As some of you know I decided to spend a month in Australia to avoid the harsh NYC winter – a week in Brisbane, Cairns, Melbourne and Sydney, exploring each city and its surrounding areas.
Brisbane is Australia’s third largest city and is surrounded by great beach towns including Noosa, Gold Town, Byron Bay and as well as Fraser Island, Moreton Bay, North Stradbroke Island and Lady Elliot Island.
Here are our must dos:
Lone Koala Sanctuary – This is where you can take pictures with a Koala, and play in field of Kangaroos and feed them. They also have Emu’s and a variety of other birds and animals.
Walk the Story Bridge – We didn’t have time for this but it’s on our list for next time. The Story Bridge Adventure Climb supposedly has unbeatable views of the city and is a 2.5 hour climb of the southern half of the bride over the Brisbane River. It’s about $100/person and recommended you book in advance.
Brisbane is also known for their galleries, bars, restaurants and world-famous Australia Zoo.
Dolphin Feeding – There are two places near Brisbane to feed wild Dolphins, one is Tangalooma which is on Moreton Island (you can catch the ferry from Brisbane) and the other is a hidden gem at Barnacles at Tin Can Bay, which is a few hours north of Brisbane (between Noosa and Hervey Bay).
We skipped Tangalooma since it was a bit of a production and more expensive (although we heard it’s gorgeous). You have to go to the island and then stay at their resort to night feed the dolphins, which isn’t guaranteed. And from what we heard they only pick a handful of people in the crowd. Whereas at Barnacles in Tin Can Bay, does a morning feeding in front of their café everyday. From 7-8am you can stand in the water with the dolphins for $5 and for an additional $5 at 8pm you get a fish and can feed one and get a photo opp. The staff is lovely and everyone that buys a ticket gets to feed a dolphin.
Another popular destination is Fraser Island, which you can get to from Brisbane, Noosa or Hervey Bay (which is about 3 hours north of Brisbane). We we opted to do Lady Elliot Island instead. We additionally didn’t make it to Moreton Bay, or North Stradbroke Island which are easy ferry rides from Brisbane as well.
Next we went to Gold Coast, which is an hour south of Brisbane and is described as the Miami of Australia. (Although it’s somewhere between Miami, void of South Beach and Ft, Lauderdale, if you ask me). It’s easy to see why once you get to Surfer’s Paradise where the strip is, with shops, restaurants and tons high-rise hotels. It also houses theme parks with roller coasters and Sea World (which we didn’t visit) and has ample night life.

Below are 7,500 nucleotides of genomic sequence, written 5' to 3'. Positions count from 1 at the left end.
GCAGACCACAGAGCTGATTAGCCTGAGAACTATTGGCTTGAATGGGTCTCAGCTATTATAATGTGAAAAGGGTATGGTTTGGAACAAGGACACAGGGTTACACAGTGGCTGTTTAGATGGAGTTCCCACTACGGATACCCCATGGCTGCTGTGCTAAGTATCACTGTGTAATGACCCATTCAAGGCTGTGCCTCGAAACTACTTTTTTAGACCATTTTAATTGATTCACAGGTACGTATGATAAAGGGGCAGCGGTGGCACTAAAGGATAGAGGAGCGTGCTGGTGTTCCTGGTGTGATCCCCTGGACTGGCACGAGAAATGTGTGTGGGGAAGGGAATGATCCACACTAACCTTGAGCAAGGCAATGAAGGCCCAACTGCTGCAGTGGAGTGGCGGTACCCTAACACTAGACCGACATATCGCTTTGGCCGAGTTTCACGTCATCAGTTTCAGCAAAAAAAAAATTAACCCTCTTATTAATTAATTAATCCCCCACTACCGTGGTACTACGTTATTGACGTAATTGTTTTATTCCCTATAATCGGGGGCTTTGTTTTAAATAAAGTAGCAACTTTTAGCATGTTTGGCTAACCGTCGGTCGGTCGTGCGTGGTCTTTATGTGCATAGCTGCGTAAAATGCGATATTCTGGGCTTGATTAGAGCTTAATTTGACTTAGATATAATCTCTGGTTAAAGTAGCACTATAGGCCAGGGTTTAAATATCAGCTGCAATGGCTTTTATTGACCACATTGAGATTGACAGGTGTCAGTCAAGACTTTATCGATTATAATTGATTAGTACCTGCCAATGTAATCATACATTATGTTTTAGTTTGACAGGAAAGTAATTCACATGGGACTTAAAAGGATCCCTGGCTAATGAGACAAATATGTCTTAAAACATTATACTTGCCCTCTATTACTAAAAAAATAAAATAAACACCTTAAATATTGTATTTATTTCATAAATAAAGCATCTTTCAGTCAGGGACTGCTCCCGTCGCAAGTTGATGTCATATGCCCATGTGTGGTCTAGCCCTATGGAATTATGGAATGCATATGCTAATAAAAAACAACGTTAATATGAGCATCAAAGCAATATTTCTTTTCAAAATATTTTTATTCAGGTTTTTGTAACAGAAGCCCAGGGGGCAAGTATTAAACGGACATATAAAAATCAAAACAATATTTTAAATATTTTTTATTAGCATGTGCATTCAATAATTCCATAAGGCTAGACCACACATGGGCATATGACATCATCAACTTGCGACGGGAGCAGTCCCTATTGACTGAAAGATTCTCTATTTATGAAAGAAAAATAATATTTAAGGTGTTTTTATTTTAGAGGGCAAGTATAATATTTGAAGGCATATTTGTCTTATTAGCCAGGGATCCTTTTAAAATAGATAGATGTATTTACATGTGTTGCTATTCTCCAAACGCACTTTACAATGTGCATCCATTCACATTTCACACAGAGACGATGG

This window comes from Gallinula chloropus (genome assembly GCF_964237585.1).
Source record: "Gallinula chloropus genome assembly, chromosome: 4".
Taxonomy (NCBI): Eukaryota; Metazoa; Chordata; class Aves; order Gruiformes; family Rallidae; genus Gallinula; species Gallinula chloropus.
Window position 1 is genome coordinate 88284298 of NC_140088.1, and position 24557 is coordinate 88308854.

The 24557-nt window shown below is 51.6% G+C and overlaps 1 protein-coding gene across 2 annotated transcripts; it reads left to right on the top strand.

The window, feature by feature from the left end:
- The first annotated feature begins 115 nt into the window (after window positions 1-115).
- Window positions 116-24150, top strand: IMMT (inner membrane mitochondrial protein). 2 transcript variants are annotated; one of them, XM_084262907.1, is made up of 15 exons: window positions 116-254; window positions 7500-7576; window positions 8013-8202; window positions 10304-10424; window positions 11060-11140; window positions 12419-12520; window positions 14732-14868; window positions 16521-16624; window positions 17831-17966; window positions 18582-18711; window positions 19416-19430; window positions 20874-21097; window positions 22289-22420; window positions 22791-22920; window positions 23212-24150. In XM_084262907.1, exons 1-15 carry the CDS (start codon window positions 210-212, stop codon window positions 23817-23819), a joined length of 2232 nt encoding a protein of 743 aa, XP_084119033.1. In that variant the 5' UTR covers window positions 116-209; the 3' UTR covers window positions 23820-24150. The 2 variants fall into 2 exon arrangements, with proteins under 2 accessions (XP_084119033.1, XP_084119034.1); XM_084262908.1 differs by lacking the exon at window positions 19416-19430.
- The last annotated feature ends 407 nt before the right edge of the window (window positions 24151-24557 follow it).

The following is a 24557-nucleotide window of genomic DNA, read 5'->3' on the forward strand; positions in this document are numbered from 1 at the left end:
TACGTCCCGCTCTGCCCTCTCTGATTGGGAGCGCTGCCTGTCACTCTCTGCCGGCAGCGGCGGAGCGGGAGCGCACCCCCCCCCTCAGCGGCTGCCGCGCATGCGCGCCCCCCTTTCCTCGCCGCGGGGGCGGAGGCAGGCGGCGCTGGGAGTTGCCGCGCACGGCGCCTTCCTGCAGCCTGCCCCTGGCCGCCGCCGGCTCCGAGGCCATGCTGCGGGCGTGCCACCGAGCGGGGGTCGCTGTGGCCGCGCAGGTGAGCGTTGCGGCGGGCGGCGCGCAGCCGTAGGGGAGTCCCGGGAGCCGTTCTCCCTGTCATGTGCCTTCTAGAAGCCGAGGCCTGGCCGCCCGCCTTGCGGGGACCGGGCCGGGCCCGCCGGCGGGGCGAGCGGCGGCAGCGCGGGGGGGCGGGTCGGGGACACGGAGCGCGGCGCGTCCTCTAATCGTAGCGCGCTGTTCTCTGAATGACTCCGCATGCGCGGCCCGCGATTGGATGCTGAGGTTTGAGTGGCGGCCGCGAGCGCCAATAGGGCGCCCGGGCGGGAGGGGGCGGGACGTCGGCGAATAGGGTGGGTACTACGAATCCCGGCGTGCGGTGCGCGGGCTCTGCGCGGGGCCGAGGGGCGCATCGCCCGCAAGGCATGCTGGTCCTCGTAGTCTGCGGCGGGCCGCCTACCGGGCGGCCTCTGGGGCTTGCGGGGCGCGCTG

We found the main shopping part a little touristy (the beach is beautiful though) so we stayed a half mile out of Surfer’s Paradise at the Sheraton Mirage Gold Coast, which made the experience. It’s an easy walk, run or drive to the city and yet its private beach is secluded and gorgeous! And the property itself is ridiculous and open (you can read the full review HERE). Across the street from the Sheraton is this great seafood shack called Peter’s Fish Market. You actually pick a piece of fish you want (they are all displayed around the store by type), put it in a bag and then they cook it fresh for you in any style you’d like. It’s totally down to earth with limited seating out front and the best fish in town.
Springbrook National Park:
We took a day trip to Springbrook National Park, which is about 40 minutes from Gold Coast (most of which is driving up the mountain). There are four sections of the park of which we only explored the Natural Bridge and did the easy 1km walk around the circular trail with steps weaving around waterfalls and water-formed cave.
Next we should have kept going south to Byron Bay but ran out of time. It’s probably one of our biggest regrets after hearing the best things about it throughout our trip – it’s supposedly a really beautiful laid back, hippie surf town. It’s an additional 1-2 hours south from Gold Coast and we had plans to go up north to Noosa and Lady Elliot Island so we turned around and went the other direction.